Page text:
26 September 2023

NEW ZEALAND: New standards for dealing with tragedy

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The families of men killed in New Zealand’s 2010 Pike River Mine explosion have supported new standards for the Public Service, saying they will ensure no families have to go through what they did.

The Working with Survivors standards lay out the expectations for Ministries and Agencies in their interactions with survivors of large-scale catastrophic events.

The Standards were co-authored by the Public Service Commission and Pike River families, in consultation with family members and survivors of other major New Zealand tragedies.

Anna Osborne, whose husband, Milton died in the mine, said that when the explosion happened, neither families nor Government Agencies were prepared on what to do.

“They went around like they had their heads chopped off,” Ms Osborne said.

“There wasn’t really anything set up for a tragedy of this magnitude in New Zealand,” she said.

“This standard we’ve created will be going to all the Agencies that need to be told about it, and they will all hopefully be singing off the same song-sheet after that, so should another tragedy happen in New Zealand they are well-prepared to handle it.”

In a separate development, a new report shows that the churn in Wellington’s Public Service jumped by more than 14 per cent last year, driven in part by wage freezes that have seen Public Servants moving jobs or into contractor roles to get pay rises.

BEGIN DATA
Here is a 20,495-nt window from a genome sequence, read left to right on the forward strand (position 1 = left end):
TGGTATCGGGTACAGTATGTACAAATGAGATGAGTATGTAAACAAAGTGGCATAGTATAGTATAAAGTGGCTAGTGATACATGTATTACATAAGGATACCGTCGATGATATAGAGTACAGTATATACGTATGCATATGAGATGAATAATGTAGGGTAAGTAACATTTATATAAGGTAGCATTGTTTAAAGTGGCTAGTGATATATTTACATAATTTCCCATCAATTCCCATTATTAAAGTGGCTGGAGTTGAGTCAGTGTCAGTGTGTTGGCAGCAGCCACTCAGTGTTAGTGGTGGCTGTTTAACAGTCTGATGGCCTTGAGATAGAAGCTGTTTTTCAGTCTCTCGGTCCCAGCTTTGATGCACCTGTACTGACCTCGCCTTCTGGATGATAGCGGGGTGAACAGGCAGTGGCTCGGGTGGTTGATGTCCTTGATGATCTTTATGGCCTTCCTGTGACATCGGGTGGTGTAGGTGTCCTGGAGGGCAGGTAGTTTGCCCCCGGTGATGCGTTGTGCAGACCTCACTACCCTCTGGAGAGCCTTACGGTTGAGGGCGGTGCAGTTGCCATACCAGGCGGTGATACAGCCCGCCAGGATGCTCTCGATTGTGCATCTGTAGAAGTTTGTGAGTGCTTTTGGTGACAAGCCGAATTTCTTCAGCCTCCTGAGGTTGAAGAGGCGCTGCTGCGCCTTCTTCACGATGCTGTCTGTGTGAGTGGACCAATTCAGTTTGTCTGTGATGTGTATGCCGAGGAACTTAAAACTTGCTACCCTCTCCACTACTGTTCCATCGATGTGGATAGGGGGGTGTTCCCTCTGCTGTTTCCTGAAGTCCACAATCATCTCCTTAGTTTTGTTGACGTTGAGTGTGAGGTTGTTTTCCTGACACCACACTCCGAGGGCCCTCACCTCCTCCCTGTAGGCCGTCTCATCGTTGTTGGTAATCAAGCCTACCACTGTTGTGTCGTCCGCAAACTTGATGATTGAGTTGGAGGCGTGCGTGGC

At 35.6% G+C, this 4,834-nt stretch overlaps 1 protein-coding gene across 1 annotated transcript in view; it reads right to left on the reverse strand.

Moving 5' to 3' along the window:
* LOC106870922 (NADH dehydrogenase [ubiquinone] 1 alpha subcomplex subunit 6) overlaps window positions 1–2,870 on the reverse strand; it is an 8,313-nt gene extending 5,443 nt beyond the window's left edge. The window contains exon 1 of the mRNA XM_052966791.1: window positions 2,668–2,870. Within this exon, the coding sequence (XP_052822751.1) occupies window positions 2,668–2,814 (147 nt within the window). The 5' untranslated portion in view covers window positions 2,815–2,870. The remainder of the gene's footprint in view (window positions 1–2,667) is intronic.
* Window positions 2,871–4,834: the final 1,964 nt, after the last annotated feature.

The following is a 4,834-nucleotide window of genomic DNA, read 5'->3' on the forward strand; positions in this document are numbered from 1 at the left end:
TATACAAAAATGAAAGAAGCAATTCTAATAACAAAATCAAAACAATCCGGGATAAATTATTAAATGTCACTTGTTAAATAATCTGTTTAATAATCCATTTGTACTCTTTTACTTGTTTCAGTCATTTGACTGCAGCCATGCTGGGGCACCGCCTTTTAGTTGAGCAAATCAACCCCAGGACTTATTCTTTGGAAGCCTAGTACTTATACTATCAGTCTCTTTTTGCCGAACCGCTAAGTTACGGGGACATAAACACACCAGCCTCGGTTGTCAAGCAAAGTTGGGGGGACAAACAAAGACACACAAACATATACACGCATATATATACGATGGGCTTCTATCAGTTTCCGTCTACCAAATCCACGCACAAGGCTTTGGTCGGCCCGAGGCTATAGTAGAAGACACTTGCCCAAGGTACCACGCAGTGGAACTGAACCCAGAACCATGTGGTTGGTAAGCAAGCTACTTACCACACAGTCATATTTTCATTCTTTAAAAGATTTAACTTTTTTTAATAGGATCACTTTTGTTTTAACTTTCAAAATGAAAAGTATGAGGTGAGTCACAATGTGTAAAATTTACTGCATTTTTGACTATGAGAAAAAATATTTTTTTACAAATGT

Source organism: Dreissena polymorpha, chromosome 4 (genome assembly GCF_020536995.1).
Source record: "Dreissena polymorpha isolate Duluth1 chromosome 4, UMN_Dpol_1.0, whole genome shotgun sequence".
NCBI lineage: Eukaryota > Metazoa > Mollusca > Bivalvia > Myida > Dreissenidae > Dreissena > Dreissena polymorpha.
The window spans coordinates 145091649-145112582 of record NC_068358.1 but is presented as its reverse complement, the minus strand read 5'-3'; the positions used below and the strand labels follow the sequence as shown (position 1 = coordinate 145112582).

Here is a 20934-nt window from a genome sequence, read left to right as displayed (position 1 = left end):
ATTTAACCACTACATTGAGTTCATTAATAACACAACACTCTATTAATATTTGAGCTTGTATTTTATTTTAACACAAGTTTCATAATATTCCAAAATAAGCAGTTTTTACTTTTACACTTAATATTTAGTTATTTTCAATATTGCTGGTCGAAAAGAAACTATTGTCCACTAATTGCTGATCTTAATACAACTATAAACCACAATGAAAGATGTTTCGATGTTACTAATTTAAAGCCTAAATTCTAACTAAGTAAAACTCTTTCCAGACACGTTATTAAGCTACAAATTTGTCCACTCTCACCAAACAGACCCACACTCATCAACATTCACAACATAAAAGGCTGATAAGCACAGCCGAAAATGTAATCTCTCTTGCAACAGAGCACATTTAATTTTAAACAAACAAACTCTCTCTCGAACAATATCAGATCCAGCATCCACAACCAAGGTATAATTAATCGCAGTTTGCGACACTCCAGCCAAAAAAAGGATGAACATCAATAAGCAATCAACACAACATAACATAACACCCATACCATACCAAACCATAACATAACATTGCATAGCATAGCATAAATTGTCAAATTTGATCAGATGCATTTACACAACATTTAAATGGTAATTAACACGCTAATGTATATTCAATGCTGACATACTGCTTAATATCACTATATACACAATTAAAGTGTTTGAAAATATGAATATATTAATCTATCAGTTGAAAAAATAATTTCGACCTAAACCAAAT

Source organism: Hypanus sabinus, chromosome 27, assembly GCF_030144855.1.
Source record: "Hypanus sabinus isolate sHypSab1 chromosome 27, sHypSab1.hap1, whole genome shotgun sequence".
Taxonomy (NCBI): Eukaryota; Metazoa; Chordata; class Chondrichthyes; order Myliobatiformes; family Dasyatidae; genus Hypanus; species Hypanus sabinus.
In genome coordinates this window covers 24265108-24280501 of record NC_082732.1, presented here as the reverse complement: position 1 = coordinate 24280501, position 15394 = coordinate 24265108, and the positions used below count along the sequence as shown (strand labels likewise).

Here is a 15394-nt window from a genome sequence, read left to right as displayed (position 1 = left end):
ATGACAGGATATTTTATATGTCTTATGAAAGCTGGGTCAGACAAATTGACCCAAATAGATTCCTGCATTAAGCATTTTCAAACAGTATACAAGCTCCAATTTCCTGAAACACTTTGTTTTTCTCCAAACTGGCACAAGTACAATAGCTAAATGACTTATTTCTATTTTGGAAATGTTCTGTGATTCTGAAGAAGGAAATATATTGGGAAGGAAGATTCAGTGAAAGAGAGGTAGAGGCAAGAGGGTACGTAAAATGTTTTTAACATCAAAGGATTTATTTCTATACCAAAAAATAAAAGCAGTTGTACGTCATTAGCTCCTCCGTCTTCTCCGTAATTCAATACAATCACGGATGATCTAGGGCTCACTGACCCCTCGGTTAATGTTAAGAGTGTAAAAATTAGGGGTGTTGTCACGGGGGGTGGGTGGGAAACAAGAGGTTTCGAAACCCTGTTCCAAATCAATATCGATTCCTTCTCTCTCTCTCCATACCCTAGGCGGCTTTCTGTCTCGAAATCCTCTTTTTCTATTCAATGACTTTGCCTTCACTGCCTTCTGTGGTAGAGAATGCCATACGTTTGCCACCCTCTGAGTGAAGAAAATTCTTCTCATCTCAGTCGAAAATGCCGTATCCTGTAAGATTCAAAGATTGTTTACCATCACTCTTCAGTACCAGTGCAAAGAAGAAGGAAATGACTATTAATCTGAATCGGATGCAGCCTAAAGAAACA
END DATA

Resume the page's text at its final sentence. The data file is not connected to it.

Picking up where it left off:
As with other residents in the capital region, Government workers have also been grappling with rising inflation that has caused a cost-of-living crisis, and some of the highest house prices rises in the country.

Announcing the figures, the Public Service Commission said turnover had continued at the same pace same pace, 14.2 per cent, in the first half of this year.

It said if this continued in the second half, the turnover would amount to the largest single annual increase since reporting began in 2000.

However, Minister for the Public Service, Chris Hipkins​ said he wasn’t particularly alarmed, as the turnover showed the State sector wasn’t immune to wider labour market trends and a record-low unemployment rate of 3.3 per cent.

“We’re not alone here in the Public Service,” Mr Hipkins said, pointing to “relatively high turnover rates” among big businesses across the economy.

Wellington 4 September 2022

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